Longtime civil rights and nonprofit sector leader Julian Bond died Saturday in Fort Walton Beach, Fla., after what family members described only as a brief illness. He was 75.
“From his days as a young activist to his years as both an elder statesman and NAACP chairman emeritus, Julian Bond inspired a generation of civil rights leaders,” NAACP Chairman Roslyn M. Brock said via in a statement released yesterday.
“Like so many of my generation and before, I am yet inspired by the depth and breadth of Chairman Emeritus Bond’s exemplary service: activist, writer, historian, professor, public intellectual, public servant and an unrelentingly eloquent voice for the voiceless. The grateful citizen heirs of the civil and human rights legacy of Julian Bond can neither be counted nor confined to a generation. Many of the most characteristically American freedoms enjoyed by so many Americans today were made real because of the lifelong sacrifice and service of Julian Bond,” she said.
“The nation and the NAACP deeply grieve Julian Bond’s death even as we are profoundly grateful for his life,” said NAACP President and CEO Cornell William Brooks. “The arc of service of Chairman Emeritus Julian Bond’s life extends high and wide over America’s social justice landscape: as a young lieutenant of Martin Luther King Jr., gifted writer, eloquent speaker, esteemed professor, Georgia state senator, nominee for U.S. vice president, revered civil rights leader, champion for marriage equality and well beloved NAACP Chairman Emeritus,” he said. “This is a moment of incalculable loss in a trying hour of innumerable civil right challenges. The life and legacy, indeed the eloquence of Julian Bond’s example, yet speak to the present and future of the NAACP.”
He was elected chairman of the NAACP in 1998. The organization said details of how to commemorate and memorialize Bond’s legacy would be shared at a later date.
In a statement released yesterday, President Barack Obama called Bond a hero and a friend, benefiting from his example, his counsel and his friendship. “Julian Bond helped change this country for the better. And what better way to be remembered than that.”
While a student at Morehouse College in Atlanta, Bond helped found the Student Nonviolent Coordinating Committee (SNCC) and served as communications director from 1961 to 1966.
He led student protests against segregation in public facilities in Georgia from 1960 to 1963. Bond graduated from Morehouse and helped found the Southern Poverty Law Center (SPLC). He was the organization’s first president, serving from 1971 to 1979, and later as a member of the board of directors.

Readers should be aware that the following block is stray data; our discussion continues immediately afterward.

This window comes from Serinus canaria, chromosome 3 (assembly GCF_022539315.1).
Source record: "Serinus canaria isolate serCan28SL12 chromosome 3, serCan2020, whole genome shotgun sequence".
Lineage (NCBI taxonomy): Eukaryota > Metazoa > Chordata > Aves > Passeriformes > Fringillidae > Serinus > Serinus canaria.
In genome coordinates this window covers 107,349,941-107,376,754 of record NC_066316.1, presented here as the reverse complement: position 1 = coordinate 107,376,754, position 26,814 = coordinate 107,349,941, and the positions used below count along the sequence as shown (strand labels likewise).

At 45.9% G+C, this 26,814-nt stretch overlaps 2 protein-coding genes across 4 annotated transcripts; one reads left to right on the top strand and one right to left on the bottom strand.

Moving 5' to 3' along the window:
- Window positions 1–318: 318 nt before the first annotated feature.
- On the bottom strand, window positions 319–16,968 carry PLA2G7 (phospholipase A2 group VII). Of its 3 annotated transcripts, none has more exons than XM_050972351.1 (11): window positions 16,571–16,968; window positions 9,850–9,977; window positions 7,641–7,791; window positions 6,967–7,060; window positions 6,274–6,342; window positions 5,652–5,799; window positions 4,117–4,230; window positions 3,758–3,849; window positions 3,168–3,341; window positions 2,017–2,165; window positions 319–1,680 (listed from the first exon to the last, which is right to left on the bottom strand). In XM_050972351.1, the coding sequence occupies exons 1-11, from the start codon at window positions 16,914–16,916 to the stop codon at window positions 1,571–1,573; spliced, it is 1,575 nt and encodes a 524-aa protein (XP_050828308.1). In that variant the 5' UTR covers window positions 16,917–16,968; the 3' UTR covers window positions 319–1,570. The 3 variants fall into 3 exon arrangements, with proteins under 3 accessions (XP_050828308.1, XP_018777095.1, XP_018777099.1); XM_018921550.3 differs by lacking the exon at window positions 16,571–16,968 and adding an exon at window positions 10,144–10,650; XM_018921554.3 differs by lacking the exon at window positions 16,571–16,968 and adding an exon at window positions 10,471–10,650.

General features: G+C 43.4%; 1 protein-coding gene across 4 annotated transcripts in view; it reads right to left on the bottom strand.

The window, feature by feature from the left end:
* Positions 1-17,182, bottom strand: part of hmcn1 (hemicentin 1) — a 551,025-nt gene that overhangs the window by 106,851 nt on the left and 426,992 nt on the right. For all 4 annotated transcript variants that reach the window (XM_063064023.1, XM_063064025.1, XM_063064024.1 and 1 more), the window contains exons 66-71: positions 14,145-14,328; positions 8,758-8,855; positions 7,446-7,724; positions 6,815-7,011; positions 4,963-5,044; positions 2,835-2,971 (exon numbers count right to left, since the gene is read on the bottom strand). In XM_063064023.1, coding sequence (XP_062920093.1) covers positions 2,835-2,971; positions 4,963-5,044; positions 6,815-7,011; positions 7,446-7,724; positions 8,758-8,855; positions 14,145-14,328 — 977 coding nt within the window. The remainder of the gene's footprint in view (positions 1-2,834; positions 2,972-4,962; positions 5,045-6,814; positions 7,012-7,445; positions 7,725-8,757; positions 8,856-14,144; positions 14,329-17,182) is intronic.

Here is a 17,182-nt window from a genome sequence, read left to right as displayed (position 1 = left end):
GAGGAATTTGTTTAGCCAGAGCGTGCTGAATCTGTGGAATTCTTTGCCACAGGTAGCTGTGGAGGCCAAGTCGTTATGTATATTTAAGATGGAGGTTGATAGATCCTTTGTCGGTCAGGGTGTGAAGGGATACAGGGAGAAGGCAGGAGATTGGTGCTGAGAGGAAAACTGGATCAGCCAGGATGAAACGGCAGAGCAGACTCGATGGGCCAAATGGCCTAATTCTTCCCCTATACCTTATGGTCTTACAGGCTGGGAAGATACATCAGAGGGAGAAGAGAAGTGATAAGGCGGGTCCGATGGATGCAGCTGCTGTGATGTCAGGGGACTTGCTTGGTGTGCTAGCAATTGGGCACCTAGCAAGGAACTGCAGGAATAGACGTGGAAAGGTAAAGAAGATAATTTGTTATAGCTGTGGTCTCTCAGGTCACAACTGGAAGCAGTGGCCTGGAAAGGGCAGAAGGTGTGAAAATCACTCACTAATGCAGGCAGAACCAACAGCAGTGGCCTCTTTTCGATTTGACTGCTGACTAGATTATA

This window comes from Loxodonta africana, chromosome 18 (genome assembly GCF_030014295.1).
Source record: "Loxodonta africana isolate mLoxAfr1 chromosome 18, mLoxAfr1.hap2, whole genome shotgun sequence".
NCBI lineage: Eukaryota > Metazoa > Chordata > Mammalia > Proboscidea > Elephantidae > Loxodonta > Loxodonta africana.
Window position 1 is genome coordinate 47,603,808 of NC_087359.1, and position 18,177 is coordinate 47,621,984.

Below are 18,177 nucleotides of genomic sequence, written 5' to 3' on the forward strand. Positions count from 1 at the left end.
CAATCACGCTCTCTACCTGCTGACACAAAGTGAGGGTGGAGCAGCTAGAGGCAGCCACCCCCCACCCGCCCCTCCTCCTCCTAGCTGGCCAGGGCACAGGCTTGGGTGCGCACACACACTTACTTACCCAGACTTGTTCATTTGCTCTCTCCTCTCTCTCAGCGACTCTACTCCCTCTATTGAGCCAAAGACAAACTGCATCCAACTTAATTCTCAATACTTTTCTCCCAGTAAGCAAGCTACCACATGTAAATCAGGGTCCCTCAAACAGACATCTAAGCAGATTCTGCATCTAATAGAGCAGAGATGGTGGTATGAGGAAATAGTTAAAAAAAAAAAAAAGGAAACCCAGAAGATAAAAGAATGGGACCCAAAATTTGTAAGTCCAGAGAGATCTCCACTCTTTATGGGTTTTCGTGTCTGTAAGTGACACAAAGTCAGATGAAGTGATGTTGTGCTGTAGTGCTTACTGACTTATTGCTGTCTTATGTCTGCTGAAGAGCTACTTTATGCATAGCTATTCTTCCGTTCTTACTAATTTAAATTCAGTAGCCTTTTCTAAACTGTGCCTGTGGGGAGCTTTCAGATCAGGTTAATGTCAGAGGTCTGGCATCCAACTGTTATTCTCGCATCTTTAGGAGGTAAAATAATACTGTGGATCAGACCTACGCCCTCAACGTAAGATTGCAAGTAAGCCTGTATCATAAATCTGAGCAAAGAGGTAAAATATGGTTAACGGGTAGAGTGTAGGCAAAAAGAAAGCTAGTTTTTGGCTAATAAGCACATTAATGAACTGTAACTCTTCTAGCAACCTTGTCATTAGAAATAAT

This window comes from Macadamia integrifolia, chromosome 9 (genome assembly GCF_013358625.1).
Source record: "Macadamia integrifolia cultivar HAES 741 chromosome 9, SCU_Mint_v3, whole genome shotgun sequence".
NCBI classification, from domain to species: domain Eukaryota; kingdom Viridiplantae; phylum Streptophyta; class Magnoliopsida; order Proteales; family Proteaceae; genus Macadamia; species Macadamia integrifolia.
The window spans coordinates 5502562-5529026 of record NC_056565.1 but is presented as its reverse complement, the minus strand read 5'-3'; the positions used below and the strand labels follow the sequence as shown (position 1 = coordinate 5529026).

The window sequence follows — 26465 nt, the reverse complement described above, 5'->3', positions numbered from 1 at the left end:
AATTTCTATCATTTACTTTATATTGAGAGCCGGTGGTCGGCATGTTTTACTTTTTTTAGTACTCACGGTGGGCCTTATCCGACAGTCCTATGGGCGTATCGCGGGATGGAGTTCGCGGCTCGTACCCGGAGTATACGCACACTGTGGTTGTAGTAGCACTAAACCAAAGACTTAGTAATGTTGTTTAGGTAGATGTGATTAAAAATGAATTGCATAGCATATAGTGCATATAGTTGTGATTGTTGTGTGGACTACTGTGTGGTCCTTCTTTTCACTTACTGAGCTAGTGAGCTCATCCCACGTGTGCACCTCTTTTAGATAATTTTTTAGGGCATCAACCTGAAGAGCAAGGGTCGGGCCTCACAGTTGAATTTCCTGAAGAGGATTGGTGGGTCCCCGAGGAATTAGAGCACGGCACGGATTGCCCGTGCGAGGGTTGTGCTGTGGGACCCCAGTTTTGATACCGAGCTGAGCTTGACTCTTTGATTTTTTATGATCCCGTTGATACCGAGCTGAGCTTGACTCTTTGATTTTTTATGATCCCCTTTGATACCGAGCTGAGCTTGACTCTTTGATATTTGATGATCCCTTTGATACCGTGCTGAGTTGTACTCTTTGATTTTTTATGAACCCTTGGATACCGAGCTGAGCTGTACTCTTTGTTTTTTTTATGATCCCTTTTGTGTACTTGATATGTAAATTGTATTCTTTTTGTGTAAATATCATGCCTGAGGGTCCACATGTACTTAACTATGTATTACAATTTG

“With Julian’s passing, the country has lost one of its most passionate and eloquent voices for the cause of justice. He advocated not just for African-Americans but for every group, indeed every person subject to oppression and discrimination, because he recognized the common humanity in us all,” SPLC co-founder Morris Dees said via a statement posted on the SPLC website. “Not only has the country lost a hero today, we’ve lost a great friend,” he said.
Bond was elected to the Georgia House of Representatives in 1965. White members of the House refused to seat him because of his opposition to the Vietnam War. In 1966, the United States Supreme Court ruled that the Georgia House had denied Bond his freedom of speech and had to seat him. From 1965 to 1975, he served in the Georgia House and served six terms in the Georgia Senate, from 1975 to 1986.
Bond led a challenge delegation from Georgia to the raucous 1968 Democratic National Convention in Chicago, and was the first African-American nominated as vice president of the United States. He withdrew his name from the ballot because he was too young to serve, being just 27 at the time.
Bond ran for the United States House of Representatives in 1986 but lost to civil rights leader John Lewis (D-Ga.). In a series of Tweets posted Sunday morning, Lewis acknowledged a “difficult period” in their relationship after a bruising campaign for Congress but said the two emerged closer. “Julian Bond was one of a kind. We worked together in the Civil Rights Movement and he became one of my closest and dearest friends. Julian was so smart, so gifted, and so talented. He was deeply committed to making our country a better country,” Lewis said. “Julian Bond’s leadership and his spirit will be deeply missed.”
In the 1980s and ‘90s, Bond taught at several universities, including Harvard, American, Drexel, Williams, the University of Pennsylvania and the University of Virginia.
Bond continued with his activism as Chairman Emeritus of the NAACP, after serving 11 years as chairman and working to educate the public about the history of the Civil Rights Movement and the struggles that African-Americans endured.
Born in Nashville, Tenn., Bond’s family moved to Pennsylvania when he was 5 years old when his father, Horace Mann Bond, became the first African-American president of Pennsylvania’s Lincoln University, his alma mater. Bond attended Morehouse College in Atlanta and won a varsity letter for swimming. He also founded a literary magazine called “The Pegasus” and served as an intern at Time magazine.
Survivors include his wife, Pamela Horowitz, a former SPLC staff attorney, five children and eight grandchildren.